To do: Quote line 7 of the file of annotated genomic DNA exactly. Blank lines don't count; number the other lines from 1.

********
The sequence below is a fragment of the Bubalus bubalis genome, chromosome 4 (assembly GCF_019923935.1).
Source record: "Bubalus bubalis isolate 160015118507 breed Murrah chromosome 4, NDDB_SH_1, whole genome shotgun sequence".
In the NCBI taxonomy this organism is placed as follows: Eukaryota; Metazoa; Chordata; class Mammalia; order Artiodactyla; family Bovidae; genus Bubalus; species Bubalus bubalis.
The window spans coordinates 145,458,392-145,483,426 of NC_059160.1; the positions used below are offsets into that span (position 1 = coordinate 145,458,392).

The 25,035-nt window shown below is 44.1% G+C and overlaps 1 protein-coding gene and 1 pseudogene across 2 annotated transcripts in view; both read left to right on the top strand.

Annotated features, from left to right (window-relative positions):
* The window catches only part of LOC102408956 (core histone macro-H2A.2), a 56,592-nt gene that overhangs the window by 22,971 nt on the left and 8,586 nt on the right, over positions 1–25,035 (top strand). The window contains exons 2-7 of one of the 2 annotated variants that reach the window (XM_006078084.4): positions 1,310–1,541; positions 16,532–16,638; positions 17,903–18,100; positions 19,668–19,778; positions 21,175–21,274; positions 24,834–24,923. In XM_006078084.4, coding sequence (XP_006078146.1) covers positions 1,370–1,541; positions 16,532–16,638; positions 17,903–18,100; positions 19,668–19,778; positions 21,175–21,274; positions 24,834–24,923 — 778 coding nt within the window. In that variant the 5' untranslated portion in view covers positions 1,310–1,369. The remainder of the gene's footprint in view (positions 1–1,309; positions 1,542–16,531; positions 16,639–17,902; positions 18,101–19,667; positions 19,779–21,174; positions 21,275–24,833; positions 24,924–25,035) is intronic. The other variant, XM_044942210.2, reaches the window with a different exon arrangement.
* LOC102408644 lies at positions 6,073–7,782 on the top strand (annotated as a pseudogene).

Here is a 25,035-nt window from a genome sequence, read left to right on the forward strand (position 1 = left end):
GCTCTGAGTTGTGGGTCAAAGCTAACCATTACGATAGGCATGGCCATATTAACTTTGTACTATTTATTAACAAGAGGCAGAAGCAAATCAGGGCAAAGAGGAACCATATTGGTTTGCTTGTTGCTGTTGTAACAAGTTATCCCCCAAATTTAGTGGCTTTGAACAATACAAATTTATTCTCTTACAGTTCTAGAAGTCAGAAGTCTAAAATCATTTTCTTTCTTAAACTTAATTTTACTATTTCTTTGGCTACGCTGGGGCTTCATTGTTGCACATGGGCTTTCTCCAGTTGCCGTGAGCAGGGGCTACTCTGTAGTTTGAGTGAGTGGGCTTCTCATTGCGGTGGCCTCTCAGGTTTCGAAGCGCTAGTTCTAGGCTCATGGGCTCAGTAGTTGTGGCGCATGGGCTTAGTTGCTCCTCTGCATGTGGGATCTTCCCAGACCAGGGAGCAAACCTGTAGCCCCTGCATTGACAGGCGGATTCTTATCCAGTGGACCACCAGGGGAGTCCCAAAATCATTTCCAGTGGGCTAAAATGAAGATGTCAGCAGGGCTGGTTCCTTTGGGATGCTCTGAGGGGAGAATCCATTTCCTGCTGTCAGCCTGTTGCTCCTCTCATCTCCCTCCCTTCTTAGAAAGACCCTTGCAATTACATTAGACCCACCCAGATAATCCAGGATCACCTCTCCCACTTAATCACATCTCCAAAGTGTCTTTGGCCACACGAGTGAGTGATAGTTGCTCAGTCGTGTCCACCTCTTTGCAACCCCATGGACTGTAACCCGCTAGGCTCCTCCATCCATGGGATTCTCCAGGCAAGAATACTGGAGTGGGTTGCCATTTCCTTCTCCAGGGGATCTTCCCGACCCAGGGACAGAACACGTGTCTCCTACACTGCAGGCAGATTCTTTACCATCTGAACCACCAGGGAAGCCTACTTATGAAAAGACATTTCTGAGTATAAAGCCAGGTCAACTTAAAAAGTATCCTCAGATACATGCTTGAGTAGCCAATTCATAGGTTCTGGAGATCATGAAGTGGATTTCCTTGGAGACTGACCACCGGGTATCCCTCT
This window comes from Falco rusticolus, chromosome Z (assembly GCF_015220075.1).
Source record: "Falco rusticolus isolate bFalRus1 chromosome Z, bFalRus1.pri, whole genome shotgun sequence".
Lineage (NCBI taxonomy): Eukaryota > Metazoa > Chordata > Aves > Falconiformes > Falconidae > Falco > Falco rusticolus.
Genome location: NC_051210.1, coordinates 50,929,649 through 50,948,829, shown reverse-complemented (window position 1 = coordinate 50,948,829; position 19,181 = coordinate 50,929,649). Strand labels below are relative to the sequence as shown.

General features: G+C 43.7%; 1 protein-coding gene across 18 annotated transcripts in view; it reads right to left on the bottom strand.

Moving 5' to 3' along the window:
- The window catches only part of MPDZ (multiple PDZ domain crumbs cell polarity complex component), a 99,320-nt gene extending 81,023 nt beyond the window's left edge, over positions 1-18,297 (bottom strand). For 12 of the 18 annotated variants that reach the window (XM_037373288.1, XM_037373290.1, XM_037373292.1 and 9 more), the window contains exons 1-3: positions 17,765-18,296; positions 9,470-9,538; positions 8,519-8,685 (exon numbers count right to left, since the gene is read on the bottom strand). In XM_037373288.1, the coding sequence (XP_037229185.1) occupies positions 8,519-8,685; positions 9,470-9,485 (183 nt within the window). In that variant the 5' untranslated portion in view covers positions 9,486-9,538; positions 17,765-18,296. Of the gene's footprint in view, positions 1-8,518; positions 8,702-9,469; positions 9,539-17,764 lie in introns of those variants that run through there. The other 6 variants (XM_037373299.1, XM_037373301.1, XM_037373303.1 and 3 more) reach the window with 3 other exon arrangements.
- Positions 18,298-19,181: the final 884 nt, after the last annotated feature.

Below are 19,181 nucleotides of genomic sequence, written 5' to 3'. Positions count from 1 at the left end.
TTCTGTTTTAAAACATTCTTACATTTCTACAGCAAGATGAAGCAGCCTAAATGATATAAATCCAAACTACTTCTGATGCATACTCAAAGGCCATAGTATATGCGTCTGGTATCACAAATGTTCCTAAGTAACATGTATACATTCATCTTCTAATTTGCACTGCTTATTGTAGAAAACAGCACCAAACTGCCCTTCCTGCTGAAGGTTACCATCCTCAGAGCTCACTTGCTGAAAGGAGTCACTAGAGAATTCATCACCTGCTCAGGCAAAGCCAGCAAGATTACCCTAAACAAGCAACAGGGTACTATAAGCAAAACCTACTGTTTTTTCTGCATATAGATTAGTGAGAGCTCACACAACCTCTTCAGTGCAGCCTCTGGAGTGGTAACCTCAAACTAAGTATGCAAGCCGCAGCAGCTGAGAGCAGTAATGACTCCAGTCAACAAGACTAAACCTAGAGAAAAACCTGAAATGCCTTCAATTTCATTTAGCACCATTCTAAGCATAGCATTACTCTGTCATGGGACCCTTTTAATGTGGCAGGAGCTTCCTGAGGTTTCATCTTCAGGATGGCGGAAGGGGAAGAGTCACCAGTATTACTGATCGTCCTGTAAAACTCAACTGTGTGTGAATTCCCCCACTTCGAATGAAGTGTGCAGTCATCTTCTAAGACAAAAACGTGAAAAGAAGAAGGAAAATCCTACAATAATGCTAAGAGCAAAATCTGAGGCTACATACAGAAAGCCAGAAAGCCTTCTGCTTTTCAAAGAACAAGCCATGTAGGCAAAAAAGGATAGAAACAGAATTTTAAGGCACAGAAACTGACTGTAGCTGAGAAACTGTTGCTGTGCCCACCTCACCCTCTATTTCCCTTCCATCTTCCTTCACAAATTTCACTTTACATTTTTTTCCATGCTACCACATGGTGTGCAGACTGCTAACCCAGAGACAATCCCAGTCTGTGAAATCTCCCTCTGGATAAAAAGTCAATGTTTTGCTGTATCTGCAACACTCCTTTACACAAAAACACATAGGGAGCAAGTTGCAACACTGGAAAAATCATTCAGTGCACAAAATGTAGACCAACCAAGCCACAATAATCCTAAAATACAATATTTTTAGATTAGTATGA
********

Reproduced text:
* The window catches only part of LOC102408956 (core histone macro-H2A.2), a 56,592-nt gene that overhangs the window by 22,971 nt on the left and 8,586 nt on the right, over positions 1–25,035 (top strand). The window contains exons 2-7 of one of the 2 annotated variants that reach the window (XM_006078084.4): positions 1,310–1,541; positions 16,532–16,638; positions 17,903–18,100; positions 19,668–19,778; positions 21,175–21,274; positions 24,834–24,923. In XM_006078084.4, coding sequence (XP_006078146.1) covers positions 1,370–1,541; positions 16,532–16,638; positions 17,903–18,100; positions 19,668–19,778; positions 21,175–21,274; positions 24,834–24,923 — 778 coding nt within the window. In that variant the 5' untranslated portion in view covers positions 1,310–1,369. The remainder of the gene's footprint in view (positions 1–1,309; positions 1,542–16,531; positions 16,639–17,902; positions 18,101–19,667; positions 19,779–21,174; positions 21,275–24,833; positions 24,924–25,035) is intronic. The other variant, XM_044942210.2, reaches the window with a different exon arrangement.